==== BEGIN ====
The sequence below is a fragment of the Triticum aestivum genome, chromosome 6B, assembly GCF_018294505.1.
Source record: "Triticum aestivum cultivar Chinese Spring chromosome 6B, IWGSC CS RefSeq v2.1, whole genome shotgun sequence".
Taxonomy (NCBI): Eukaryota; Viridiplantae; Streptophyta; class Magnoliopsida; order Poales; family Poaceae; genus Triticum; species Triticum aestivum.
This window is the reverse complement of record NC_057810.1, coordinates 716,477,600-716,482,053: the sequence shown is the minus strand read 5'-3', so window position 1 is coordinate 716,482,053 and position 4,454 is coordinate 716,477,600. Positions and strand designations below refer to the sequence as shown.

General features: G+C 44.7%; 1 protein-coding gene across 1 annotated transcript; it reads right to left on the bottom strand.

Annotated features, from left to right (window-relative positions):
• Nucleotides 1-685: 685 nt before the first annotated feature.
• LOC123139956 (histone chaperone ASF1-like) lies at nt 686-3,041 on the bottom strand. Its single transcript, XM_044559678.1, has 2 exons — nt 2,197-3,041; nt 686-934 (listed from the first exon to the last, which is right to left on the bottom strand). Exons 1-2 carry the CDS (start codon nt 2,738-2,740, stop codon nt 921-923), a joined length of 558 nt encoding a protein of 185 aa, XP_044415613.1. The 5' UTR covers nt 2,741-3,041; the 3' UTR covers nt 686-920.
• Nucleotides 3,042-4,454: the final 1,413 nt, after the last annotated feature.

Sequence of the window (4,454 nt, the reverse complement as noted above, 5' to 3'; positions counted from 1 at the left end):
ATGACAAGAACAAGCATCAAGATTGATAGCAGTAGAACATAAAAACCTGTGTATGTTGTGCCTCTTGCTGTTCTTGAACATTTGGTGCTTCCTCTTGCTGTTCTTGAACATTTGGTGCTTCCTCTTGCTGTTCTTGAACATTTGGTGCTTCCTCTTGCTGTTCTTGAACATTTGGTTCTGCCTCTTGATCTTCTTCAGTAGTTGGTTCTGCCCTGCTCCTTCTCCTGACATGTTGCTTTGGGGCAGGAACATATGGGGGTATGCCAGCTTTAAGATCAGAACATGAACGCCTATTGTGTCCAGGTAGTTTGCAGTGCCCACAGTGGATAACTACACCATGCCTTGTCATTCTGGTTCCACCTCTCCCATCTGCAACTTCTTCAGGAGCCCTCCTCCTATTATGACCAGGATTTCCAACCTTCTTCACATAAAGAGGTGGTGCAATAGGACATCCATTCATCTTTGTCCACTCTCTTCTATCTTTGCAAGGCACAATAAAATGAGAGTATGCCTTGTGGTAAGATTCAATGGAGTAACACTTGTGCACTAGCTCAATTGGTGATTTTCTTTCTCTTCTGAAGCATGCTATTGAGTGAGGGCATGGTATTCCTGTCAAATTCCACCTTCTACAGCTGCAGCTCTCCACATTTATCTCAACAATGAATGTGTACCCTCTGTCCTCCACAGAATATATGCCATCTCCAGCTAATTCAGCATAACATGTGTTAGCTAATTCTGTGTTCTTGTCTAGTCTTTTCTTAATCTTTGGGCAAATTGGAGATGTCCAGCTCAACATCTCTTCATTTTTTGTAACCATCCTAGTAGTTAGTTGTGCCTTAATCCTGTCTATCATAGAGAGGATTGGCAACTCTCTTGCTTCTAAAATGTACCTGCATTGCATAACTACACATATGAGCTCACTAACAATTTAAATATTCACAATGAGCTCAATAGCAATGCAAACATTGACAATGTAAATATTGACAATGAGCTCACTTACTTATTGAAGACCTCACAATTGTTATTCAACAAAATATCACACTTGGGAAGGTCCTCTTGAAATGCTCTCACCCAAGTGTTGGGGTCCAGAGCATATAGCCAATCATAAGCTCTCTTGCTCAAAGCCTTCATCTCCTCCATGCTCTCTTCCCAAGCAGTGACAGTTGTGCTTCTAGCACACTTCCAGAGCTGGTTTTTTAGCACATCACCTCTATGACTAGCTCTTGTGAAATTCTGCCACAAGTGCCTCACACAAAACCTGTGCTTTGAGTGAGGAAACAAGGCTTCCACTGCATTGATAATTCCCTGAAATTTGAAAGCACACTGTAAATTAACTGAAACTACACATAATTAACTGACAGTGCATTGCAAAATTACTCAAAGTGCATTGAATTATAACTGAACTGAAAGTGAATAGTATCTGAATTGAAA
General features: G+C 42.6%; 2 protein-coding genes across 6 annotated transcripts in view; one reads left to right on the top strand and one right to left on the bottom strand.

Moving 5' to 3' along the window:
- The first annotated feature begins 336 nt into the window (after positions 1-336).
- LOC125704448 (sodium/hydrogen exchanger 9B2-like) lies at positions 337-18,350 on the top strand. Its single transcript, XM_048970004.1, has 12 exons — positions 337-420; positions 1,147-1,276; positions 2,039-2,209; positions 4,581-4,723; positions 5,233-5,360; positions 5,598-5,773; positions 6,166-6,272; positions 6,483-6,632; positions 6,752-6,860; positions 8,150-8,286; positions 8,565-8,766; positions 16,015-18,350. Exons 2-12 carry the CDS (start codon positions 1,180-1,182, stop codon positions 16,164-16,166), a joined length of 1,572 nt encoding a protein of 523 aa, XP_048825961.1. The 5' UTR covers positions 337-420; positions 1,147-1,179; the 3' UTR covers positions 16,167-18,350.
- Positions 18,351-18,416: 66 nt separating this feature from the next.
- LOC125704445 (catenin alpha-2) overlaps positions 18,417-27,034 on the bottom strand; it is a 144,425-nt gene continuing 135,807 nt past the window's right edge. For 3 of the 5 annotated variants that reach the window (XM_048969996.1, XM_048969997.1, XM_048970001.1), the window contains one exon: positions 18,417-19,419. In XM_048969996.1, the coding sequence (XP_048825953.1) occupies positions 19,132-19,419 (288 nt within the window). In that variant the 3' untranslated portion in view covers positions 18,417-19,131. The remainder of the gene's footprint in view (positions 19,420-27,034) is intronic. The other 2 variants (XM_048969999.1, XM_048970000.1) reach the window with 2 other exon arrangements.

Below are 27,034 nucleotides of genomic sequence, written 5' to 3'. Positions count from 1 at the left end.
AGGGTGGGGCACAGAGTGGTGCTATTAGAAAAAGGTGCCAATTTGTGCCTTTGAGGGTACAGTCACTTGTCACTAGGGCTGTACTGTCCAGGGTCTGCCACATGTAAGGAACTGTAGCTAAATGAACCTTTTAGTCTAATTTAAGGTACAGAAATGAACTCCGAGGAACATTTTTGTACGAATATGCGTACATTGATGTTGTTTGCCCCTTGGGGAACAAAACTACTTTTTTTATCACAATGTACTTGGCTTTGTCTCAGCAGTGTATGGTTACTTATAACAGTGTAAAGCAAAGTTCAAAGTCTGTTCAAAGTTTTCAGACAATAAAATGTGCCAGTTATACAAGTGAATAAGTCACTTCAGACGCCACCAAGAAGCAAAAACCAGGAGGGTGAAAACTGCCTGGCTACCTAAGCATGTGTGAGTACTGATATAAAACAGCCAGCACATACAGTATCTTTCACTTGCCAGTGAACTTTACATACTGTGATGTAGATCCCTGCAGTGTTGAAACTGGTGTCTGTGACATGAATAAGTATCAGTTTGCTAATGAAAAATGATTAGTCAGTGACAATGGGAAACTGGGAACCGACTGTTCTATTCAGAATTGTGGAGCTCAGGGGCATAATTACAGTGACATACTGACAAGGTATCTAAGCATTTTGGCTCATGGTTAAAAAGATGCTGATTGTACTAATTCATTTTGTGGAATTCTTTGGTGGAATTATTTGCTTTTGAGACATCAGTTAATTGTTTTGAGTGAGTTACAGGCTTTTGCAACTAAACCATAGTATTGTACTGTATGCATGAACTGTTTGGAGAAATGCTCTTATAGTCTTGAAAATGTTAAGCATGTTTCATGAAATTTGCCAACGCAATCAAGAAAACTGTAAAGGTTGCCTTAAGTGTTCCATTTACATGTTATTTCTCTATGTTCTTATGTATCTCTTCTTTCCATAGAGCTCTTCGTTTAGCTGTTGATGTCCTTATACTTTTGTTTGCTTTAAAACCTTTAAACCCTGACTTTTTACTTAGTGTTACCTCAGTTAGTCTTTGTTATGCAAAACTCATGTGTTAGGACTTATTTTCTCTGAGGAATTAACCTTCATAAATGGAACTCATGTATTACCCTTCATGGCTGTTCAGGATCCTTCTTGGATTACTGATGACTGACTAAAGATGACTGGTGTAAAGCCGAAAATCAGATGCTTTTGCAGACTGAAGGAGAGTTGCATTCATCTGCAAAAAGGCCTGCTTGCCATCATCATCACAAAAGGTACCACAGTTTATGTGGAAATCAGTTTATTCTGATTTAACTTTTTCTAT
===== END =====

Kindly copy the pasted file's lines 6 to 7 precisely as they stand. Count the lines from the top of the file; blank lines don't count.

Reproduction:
Annotated features, from left to right (window-relative positions):
• Nucleotides 1-685: 685 nt before the first annotated feature.